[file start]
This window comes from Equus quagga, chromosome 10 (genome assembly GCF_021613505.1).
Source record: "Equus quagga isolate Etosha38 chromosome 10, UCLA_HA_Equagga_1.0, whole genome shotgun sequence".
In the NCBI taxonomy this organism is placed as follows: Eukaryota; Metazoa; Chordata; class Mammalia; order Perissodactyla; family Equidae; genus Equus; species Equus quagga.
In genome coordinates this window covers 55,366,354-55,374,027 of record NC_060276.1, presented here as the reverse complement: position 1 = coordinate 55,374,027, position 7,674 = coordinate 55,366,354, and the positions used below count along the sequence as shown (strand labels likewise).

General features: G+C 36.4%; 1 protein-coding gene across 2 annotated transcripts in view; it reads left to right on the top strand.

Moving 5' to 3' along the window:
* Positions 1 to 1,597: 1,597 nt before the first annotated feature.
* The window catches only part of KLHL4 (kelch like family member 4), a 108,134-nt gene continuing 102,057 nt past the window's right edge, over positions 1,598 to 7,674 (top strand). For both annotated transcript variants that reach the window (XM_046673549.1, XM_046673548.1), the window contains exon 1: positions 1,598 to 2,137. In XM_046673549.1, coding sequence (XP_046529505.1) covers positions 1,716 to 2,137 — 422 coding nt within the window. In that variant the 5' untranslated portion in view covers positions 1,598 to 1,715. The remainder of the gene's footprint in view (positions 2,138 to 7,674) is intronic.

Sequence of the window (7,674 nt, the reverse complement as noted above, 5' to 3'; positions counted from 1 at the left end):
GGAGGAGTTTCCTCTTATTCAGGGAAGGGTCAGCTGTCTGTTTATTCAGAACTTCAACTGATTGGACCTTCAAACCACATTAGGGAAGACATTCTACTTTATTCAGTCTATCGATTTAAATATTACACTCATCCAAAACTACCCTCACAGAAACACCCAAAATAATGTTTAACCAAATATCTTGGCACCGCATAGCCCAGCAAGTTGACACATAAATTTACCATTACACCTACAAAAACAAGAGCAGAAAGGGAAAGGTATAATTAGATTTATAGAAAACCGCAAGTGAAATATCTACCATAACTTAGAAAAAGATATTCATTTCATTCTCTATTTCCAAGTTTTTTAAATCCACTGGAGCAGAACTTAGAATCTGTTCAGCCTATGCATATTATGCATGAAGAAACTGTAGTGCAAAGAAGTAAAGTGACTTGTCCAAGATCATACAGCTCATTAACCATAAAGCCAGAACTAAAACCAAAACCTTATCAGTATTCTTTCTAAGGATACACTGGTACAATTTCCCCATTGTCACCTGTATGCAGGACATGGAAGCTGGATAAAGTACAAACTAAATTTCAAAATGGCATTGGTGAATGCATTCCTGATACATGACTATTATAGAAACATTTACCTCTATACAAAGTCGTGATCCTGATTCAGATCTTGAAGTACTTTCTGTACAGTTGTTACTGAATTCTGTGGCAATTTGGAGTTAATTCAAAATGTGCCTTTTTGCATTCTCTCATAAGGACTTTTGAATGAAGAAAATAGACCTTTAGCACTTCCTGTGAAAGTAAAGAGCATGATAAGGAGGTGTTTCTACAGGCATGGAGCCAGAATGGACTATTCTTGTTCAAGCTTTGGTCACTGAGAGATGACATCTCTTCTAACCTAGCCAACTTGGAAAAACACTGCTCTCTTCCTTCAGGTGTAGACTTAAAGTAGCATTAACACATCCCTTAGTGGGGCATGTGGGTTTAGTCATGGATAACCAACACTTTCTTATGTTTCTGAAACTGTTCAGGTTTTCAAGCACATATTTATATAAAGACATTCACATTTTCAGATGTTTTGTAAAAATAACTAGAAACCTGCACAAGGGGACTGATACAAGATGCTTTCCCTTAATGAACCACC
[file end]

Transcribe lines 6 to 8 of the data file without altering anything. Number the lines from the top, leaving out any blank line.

Moving 5' to 3' along the window:
* Positions 1 to 1,597: 1,597 nt before the first annotated feature.
* The window catches only part of KLHL4 (kelch like family member 4), a 108,134-nt gene continuing 102,057 nt past the window's right edge, over positions 1,598 to 7,674 (top strand). For both annotated transcript variants that reach the window (XM_046673549.1, XM_046673548.1), the window contains exon 1: positions 1,598 to 2,137. In XM_046673549.1, coding sequence (XP_046529505.1) covers positions 1,716 to 2,137 — 422 coding nt within the window. In that variant the 5' untranslated portion in view covers positions 1,598 to 1,715. The remainder of the gene's footprint in view (positions 2,138 to 7,674) is intronic.